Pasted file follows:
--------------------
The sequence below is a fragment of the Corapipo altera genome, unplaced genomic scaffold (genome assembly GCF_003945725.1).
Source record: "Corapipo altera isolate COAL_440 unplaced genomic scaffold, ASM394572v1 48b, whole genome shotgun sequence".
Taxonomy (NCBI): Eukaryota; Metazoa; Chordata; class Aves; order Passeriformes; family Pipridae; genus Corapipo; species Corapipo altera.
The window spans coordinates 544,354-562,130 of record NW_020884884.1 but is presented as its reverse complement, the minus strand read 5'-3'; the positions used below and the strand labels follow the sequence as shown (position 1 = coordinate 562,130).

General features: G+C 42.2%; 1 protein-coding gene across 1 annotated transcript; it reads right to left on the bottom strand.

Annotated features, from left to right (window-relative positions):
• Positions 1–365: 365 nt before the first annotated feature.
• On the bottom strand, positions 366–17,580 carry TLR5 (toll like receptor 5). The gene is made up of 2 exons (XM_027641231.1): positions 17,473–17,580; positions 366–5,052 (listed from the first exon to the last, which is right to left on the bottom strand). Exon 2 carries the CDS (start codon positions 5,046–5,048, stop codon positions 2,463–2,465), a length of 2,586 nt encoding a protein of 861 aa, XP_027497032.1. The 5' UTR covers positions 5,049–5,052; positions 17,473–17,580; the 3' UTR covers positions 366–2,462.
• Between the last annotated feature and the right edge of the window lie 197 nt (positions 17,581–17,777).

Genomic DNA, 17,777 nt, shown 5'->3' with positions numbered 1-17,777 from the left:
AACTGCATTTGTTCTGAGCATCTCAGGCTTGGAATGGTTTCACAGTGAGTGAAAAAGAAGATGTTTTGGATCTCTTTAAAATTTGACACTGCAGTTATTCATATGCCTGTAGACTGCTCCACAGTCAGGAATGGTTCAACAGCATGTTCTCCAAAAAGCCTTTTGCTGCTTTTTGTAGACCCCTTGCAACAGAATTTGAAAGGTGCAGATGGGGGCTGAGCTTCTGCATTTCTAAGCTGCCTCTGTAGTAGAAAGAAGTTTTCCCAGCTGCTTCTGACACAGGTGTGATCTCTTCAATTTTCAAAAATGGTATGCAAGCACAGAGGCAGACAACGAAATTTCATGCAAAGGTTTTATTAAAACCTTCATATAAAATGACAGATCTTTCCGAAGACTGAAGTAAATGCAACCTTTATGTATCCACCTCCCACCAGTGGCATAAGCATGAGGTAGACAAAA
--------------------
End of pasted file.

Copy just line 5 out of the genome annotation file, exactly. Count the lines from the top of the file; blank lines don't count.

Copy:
General features: G+C 42.2%; 1 protein-coding gene across 1 annotated transcript; it reads right to left on the bottom strand.